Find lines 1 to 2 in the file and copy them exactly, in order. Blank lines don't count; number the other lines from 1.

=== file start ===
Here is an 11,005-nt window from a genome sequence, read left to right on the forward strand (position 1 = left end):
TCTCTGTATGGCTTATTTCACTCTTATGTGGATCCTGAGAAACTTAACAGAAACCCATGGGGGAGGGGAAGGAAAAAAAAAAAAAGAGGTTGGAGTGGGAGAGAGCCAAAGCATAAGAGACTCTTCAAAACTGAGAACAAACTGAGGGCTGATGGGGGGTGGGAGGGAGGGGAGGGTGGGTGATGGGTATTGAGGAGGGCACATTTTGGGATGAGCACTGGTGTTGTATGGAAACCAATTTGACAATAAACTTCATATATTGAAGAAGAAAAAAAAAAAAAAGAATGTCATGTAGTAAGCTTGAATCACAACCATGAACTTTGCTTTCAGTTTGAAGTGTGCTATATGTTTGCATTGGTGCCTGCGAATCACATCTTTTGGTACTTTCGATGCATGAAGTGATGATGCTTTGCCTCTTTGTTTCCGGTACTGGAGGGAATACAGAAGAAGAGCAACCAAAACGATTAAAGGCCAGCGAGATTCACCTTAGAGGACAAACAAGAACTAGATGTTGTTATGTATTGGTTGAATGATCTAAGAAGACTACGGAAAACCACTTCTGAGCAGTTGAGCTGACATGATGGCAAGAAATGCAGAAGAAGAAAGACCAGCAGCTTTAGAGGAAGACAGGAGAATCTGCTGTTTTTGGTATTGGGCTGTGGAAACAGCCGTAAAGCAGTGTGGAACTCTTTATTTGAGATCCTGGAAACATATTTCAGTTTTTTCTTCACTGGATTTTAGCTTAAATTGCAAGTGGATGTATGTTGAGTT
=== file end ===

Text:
Here is an 11,005-nt window from a genome sequence, read left to right on the forward strand (position 1 = left end):
TCTCTGTATGGCTTATTTCACTCTTATGTGGATCCTGAGAAACTTAACAGAAACCCATGGGGGAGGGGAAGGAAAAAAAAAAAAAGAGGTTGGAGTGGGAGAGAGCCAAAGCATAAGAGACTCTTCAAAACTGAGAACAAACTGAGGGCTGATGGGGGGTGGGAGGGAGGGGAGGGTGGGTGATGGGTATTGAGGAGGGCACATTTTGGGATGAGCACTGGTGTTGTATGGAAACCAATTTGACAATAAACTTCATATATTGAAGAAGAAAAAAAAAAAAAAGAATGTCATGTAGTAAGCTTGAATCACAACCATGAACTTTGCTTTCAGTTTGAAGTGTGCTATATGTTTGCATTGGTGCCTGCGAATCACATCTTTTGGTACTTTCGATGCATGAAGTGATGATGCTTTGCCTCTTTGTTTCCGGTACTGGAGGGAATACAGAAGAAGAGCAACCAAAACGATTAAAGGCCAGCGAGATTCACCTTAGAGGACAAACAAGAACTAGATGTTGTTATGTATTGGTTGAATGATCTAAGAAGACTACGGAAAACCACTTCTGAGCAGTTGAGCTGACATGATGGCAAGAAATGCAGAAGAAGAAAGACCAGCAGCTTTAGAGGAAGACAGGAGAATCTGCTGTTTTTGGTATTGGGCTGTGGAAACAGCCGTAAAGCAGTGTGGAACTCTTTATTTGAGATCCTGGAAACATATTTCAGTTTTTTCTTCACTGGATTTTAGCTTAAATTGCAAGTGGATGTATGTTGAGTT